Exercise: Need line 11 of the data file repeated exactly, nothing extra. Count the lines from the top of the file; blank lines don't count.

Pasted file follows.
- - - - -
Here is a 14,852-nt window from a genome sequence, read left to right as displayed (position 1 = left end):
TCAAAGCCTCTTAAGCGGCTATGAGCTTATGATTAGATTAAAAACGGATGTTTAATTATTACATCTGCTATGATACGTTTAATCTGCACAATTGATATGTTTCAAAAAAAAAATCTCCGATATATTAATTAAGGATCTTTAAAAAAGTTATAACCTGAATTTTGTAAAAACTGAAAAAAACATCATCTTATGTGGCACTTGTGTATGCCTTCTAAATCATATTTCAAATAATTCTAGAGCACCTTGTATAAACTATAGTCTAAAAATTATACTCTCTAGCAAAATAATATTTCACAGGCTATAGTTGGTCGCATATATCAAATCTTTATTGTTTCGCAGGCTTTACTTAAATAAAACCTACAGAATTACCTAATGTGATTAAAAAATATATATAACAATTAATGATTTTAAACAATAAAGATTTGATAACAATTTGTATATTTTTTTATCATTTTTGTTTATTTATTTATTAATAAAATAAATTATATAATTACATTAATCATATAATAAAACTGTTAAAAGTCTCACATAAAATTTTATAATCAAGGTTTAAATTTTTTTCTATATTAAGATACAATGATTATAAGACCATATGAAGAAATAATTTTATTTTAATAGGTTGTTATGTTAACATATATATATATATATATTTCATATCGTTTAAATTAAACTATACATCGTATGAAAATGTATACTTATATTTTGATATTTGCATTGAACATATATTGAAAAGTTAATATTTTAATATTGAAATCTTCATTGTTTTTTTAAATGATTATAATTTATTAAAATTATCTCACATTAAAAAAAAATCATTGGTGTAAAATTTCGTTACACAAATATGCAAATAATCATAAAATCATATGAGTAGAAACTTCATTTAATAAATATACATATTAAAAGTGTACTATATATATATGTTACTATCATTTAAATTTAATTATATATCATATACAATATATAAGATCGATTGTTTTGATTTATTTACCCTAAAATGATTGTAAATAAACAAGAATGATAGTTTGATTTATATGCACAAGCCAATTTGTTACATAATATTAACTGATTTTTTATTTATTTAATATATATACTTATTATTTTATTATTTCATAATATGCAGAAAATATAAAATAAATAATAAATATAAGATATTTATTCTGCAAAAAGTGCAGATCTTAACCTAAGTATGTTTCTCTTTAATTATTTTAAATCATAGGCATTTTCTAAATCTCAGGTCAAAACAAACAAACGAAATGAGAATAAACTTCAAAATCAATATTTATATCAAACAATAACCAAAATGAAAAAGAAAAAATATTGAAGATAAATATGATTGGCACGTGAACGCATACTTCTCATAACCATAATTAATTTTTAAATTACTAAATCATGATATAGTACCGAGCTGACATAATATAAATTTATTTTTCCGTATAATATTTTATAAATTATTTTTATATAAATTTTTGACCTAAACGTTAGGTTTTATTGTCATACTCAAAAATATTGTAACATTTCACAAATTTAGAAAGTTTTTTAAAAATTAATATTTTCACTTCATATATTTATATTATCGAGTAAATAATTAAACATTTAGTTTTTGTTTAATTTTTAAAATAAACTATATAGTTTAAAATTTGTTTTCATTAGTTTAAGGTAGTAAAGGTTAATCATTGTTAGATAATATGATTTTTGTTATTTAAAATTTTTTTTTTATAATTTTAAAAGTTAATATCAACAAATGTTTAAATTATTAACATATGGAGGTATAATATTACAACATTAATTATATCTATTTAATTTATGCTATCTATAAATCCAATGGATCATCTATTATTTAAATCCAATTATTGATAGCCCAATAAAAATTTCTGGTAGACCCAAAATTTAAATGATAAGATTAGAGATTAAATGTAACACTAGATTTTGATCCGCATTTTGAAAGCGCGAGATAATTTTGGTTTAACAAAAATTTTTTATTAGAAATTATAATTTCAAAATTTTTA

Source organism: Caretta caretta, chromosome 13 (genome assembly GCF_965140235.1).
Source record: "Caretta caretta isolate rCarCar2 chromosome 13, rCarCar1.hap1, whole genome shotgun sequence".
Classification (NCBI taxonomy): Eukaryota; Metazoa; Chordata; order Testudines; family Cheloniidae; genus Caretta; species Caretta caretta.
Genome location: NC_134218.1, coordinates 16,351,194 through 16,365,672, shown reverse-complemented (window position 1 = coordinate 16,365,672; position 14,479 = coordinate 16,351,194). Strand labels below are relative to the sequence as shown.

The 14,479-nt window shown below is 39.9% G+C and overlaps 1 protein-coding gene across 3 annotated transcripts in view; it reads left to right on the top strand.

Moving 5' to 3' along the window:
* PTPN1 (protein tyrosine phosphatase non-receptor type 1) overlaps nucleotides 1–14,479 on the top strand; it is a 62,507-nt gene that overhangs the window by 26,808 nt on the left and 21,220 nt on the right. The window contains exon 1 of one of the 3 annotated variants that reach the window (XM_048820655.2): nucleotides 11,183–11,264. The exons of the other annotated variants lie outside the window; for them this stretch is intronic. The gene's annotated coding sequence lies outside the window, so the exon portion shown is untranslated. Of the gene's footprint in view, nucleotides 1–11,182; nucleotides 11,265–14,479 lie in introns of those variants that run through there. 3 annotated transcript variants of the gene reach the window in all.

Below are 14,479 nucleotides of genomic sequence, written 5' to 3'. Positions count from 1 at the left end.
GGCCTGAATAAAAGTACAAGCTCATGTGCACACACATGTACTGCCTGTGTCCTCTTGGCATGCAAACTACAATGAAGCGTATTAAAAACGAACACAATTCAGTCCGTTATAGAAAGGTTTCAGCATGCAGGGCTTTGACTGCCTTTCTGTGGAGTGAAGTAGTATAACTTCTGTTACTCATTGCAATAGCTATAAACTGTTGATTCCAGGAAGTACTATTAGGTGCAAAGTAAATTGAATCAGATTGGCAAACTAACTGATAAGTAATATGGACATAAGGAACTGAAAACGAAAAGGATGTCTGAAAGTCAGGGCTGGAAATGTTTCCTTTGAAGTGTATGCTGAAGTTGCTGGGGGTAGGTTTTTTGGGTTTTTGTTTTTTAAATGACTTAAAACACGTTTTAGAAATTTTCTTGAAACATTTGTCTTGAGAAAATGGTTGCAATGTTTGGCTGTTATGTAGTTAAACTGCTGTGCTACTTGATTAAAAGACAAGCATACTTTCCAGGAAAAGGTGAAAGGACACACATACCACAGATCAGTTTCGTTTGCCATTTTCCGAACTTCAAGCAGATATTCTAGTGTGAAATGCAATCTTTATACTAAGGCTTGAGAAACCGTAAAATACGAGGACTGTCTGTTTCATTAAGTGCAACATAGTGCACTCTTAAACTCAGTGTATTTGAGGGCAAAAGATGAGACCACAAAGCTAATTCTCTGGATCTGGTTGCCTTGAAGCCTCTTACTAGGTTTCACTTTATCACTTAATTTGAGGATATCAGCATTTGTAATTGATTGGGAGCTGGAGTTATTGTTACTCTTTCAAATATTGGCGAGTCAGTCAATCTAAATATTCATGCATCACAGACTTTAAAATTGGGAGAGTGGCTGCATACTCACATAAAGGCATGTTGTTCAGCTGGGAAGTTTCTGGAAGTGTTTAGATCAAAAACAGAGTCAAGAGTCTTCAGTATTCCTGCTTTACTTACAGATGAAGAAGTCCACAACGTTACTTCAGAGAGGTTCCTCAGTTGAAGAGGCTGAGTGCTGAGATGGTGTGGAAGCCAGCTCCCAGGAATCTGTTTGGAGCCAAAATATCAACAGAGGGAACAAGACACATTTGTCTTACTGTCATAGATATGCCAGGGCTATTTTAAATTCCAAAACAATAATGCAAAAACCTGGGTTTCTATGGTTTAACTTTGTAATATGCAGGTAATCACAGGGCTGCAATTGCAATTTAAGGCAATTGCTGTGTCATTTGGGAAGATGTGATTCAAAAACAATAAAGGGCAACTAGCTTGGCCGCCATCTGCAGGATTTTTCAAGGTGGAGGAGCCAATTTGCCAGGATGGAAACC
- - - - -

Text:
GGCCTGAATAAAAGTACAAGCTCATGTGCACACACATGTACTGCCTGTGTCCTCTTGGCATGCAAACTACAATGAAGCGTATTAAAAACGAACACAATTCAGTCCGTTATAGAAAGGTTTCAGCATGCAGGGCTTTGACTGCCTTTCTGTGGAGTGAAGTAGTATAACTTCTGTTACTCATTGCAATAGCTATAAACTGTTGATTCCAGGAAGTACTATTAGGTGCAAAGTAAATTGAATCAGATTGGCAAACTAACTGATAAGTAATATGGACATAAGGAACTGAAAACGAAAAGGATGTCTGAAAGTCAGGGCTGGAAATGTTTCCTTTGAAGTGTATGCTGAAGTTGCTGGGGGTAGGTTTTTTGGGTTTTTGTTTTTTAAATGACTTAAAACACGTTTTAGAAATTTTCTTGAAACATTTGTCTTGAGAAAATGGTTGCAATGTTTGGCTGTTATGTAGTTAAACTGCTGTGCTACTTGATTAAAAGACAAGCATACTTTCCAGGAAAAGGTGAAAGGACACACATACCACAGATCAGTTTCGTTTGCCATTTTCCGAACTTCAAGCAGATATTCTAGTGTGAAATGCAATCTTTATACTAAGGCTTGAGAAACCGTAAAATACGAGGACTGTCTGTTTCATTAAGTGCAACATAGTGCACTCTTAAACTCAGTGTATTTGAGGGCAAAAGATGAGACCACAAAGCTAATTCTCTGGATCTGGTTGCCTTGAAGCCTCTTACTAGGTTTCACTTTATCACTTAATTTGAGGATATCAGCATTTGTAATTGATTGGGAGCTGGAGTTATTGTTACTCTTTCAAATATTGGCGAGTCAGTCAATCTAAATATTCATGCATCACAGACTTTAAAATTGGGAGAGTGGCTGCATACTCACATAAAGGCATGTTGTTCAGCTGGGAAGTTTCTGGAAGTGTTTAGATCAAAAACAGAGTCAAGAGTCTTCAGTATTCCTGCTTTACTTACAGATGAAGAAGTCCACAACGTTACTTCAGAGAGGTTCCTCAGTTGAAGAGGCTGAGTGCTGAGATGGTGTGGAAGCCAGCTCCCAGGAATCTGTTTGGAGCCAAAATATCAACAGAGGGAACAAGACACATTTGTCTTACTGTCATAGATATGCCAGGGCTATTTTAAATTCCAAAACAATAATGCAAAAACCTGGGTTTCTATGGTTTAACTTTGTAATATGCAGGTAATCACAGGGCTGCAATTGCAATTTAAGGCAATTGCTGTGTCATTTGGGAAGATGTGATTCAAAAACAATAAAGGGCAACTAGCTTGGCCGCCATCTGCAGGATTTTTCAAGGTGGAGGAGCCAATTTGCCAGGATGGAAACC